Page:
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IndyBar: Interrogatories with John Trimble

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By Tyler D. Helmond, Voyles Zahn & Paul PA

John C. Trimble
Lewis Wagner LLP

He is a graduate of Hanover College and the Indiana University Robert H. McKinney School of Law. He is a partner at Lewis Wagner LLP. And he is President-Elect of the Indianapolis Bar Association. He is John C. Trimble, and he has been served with interrogatories.

Q: You are a Top 10 Indiana Super Lawyer. This a two-part question. How did you become so super, and how does it feel to be so super?
A: The first time my peers honored me by putting me into this category my mentor and partner, Robert Wagner, said, “John, this just goes to show what you can accomplish through a lifetime of shameless self-promotion.” Seriously, there are so many super lawyers in Indiana that I could not begin to count them or rank them. I am blessed every day to know them and count many of them as friends. Despite my years in practice, I still learn something from great lawyers almost every day. To the extent that I have developed any skills it has been due to great mentoring from Robert Wagner and from other stalwarts in the bar. I do genuinely appreciate the recognition of my peers. But, most importantly, it makes my 80-year-old parents proud.

Q: Your office is on the canal, and this is another two-part question. What is the best part about having an office on the canal, and what is the strangest thing you have seen going on down there?
A: Sunrise along the canal in spring and summer is my favorite time of day. Although my office looks out over the canal, I like to go down to our canal level early in the morning and work on something as the sun is coming up and people are out running and walking. I also love that we have a large portico where we can hold receptions, pitch-in lunches, and networking events. On the strange side, we have had a flasher or two come by our canal-level offices and conference rooms for a quick and unexpected flash or butt press. I will also never forget the quiet summer morning when a rower in a single shell rowed silently by as I was sitting outside on a bench reading the morning paper.

Q: Who has had the biggest influence on your life as a lawyer?
A: Without question, my partner and mentor, Robert F. Wagner, has been the biggest influence. Early in my career he tossed me into the fray and made me sink or swim. He has also always been a model for integrity, civility, preparation, and love of our profession. He has also shown me the best of storytelling and oration. In the fictional world, Atticus Finch has also been a character who I have admired for what he represents as a model of our profession.

Q: You’re an experienced appellate advocate. What is your process for writing a brief?
A: These days, my process begins with finding a colleague in the firm who will be the actual writer. I then work with them and the client to craft an outline of the arguments. I also enjoy the role of editor and proofreader as the drafts of the brief progress.

Q: You might have the distinction of being the most accomplished Indiana lawyer on Twitter. Who would you be most excited to see re-tweet one of your tweets?
A: At this juncture my list of followers is small enough that I would be surprised and gratified if anyone retweets one of my tweets. I did have one recent re-tweet experience that I enjoyed. I have been following a really splendid singer from Indianapolis named Josh Kaufman who is competing on the NBC program, “The Voice.” After one of his performances, I tweeted some words of praise and encouragement about him. He re-tweeted it from the show in LA, and that was fun. (It also convinced my doubting wife, Ann, that there really is someone out there who gives a darn about what I have to say.)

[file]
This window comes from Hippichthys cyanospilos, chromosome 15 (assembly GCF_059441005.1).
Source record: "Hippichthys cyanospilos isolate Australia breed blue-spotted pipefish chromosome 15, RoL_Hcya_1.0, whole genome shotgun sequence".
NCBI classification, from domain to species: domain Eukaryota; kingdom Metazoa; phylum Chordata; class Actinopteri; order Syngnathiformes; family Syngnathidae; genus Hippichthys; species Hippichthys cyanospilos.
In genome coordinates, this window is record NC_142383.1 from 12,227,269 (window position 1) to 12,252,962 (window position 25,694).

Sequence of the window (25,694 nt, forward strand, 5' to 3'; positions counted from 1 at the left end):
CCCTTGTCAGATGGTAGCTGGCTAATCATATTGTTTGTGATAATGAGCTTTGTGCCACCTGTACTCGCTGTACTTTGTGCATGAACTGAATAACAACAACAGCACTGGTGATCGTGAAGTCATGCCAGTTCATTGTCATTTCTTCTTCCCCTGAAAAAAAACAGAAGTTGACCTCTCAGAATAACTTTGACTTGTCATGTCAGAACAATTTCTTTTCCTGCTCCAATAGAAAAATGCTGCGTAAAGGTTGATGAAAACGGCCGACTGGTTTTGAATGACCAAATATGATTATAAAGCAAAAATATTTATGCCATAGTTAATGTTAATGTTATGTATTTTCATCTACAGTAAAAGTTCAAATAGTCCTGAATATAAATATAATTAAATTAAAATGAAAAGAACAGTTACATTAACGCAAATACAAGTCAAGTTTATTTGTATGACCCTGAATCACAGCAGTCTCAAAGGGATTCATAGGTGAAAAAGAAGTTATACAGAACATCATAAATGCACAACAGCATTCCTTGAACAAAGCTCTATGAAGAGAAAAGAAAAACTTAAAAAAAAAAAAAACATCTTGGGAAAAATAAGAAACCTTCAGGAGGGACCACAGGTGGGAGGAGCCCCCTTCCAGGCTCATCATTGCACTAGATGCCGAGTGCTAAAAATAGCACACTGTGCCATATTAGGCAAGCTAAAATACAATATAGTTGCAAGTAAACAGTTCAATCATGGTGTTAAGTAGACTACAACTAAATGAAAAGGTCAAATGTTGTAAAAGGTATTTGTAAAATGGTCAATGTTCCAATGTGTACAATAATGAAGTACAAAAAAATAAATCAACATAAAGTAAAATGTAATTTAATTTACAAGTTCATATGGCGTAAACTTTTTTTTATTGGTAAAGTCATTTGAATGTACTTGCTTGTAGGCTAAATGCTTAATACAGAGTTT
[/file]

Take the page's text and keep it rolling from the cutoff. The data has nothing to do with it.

Q: Coca-Cola or Pepsi?
A: I am a Diet Coke guy all the way. If Pepsi is my only choice, I would take water. Having said this, I have to confess that I did a blind taste test of Diet Coke and Diet Pepsi and failed miserably. As a result, I am now more inclined to lean toward locally brewed craft beers …•
 

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  2. It appears the police and prosecutors are allowed to change the rules halfway through the game to suit themselves. I am surprised that the congress has not yet eliminated the right to a trial in cases involving any type of forensic evidence. That would suit their foolish law and order police state views. I say we eliminate the statute of limitations for crimes committed by members of congress and other government employees. Of course they would never do that. They are all corrupt cowards!!!

  3. Poor Judge Brown probably thought that by slavishly serving the godz of the age her violations of 18th century concepts like due process and the rule of law would be overlooked. Mayhaps she was merely a Judge ahead of her time?

  4. in a lawyer discipline case Judge Brown, now removed, was presiding over a hearing about a lawyer accused of the supposedly heinous ethical violation of saying the words "Illegal immigrant." (IN re Barker) http://www.in.gov/judiciary/files/order-discipline-2013-55S00-1008-DI-429.pdf .... I wonder if when we compare the egregious violations of due process by Judge Brown, to her chiding of another lawyer for politically incorrectness, if there are any conclusions to be drawn about what kind of person, what kind of judge, what kind of apparatchik, is busy implementing the agenda of political correctness and making off-limits legit advocacy about an adverse party in a suit whose illegal alien status is relevant? I am just asking the question, the reader can make own conclsuion. Oh wait-- did I use the wrong adjective-- let me rephrase that, um undocumented alien?

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